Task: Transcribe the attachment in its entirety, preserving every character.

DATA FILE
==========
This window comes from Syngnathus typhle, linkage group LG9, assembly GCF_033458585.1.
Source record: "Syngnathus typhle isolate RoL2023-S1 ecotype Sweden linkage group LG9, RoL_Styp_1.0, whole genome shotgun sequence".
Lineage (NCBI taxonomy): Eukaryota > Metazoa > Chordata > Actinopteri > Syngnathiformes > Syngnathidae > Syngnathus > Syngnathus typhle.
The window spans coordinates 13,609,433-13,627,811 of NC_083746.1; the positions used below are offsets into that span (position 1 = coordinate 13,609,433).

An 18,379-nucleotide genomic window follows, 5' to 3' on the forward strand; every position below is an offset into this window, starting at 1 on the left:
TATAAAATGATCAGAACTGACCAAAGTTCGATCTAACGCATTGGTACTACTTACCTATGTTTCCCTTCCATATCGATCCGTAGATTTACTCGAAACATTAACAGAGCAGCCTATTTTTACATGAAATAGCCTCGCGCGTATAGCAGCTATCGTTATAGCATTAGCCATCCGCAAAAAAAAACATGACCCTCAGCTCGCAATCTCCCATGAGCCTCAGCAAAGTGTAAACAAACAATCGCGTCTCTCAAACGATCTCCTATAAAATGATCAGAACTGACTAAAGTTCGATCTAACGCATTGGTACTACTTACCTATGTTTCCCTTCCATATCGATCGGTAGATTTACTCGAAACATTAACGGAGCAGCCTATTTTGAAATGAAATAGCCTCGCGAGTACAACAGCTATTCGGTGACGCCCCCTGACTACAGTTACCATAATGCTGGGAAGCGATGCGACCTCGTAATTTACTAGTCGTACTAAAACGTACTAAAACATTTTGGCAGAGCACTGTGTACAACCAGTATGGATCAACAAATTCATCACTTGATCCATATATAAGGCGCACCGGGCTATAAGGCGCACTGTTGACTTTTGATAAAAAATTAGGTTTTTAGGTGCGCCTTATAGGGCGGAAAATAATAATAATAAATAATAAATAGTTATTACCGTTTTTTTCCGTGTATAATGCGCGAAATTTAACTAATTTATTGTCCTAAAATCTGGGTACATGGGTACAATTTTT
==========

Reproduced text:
This window comes from Syngnathus typhle, linkage group LG9, assembly GCF_033458585.1.
Source record: "Syngnathus typhle isolate RoL2023-S1 ecotype Sweden linkage group LG9, RoL_Styp_1.0, whole genome shotgun sequence".
Lineage (NCBI taxonomy): Eukaryota > Metazoa > Chordata > Actinopteri > Syngnathiformes > Syngnathidae > Syngnathus > Syngnathus typhle.
The window spans coordinates 13,609,433-13,627,811 of NC_083746.1; the positions used below are offsets into that span (position 1 = coordinate 13,609,433).

An 18,379-nucleotide genomic window follows, 5' to 3' on the forward strand; every position below is an offset into this window, starting at 1 on the left:
TATAAAATGATCAGAACTGACCAAAGTTCGATCTAACGCATTGGTACTACTTACCTATGTTTCCCTTCCATATCGATCCGTAGATTTACTCGAAACATTAACAGAGCAGCCTATTTTTACATGAAATAGCCTCGCGCGTATAGCAGCTATCGTTATAGCATTAGCCATCCGCAAAAAAAAACATGACCCTCAGCTCGCAATCTCCCATGAGCCTCAGCAAAGTGTAAACAAACAATCGCGTCTCTCAAACGATCTCCTATAAAATGATCAGAACTGACTAAAGTTCGATCTAACGCATTGGTACTACTTACCTATGTTTCCCTTCCATATCGATCGGTAGATTTACTCGAAACATTAACGGAGCAGCCTATTTTGAAATGAAATAGCCTCGCGAGTACAACAGCTATTCGGTGACGCCCCCTGACTACAGTTACCATAATGCTGGGAAGCGATGCGACCTCGTAATTTACTAGTCGTACTAAAACGTACTAAAACATTTTGGCAGAGCACTGTGTACAACCAGTATGGATCAACAAATTCATCACTTGATCCATATATAAGGCGCACCGGGCTATAAGGCGCACTGTTGACTTTTGATAAAAAATTAGGTTTTTAGGTGCGCCTTATAGGGCGGAAAATAATAATAATAAATAATAAATAGTTATTACCGTTTTTTTCCGTGTATAATGCGCGAAATTTAACTAATTTATTGTCCTAAAATCTGGGTACATGGGTACAATTTTT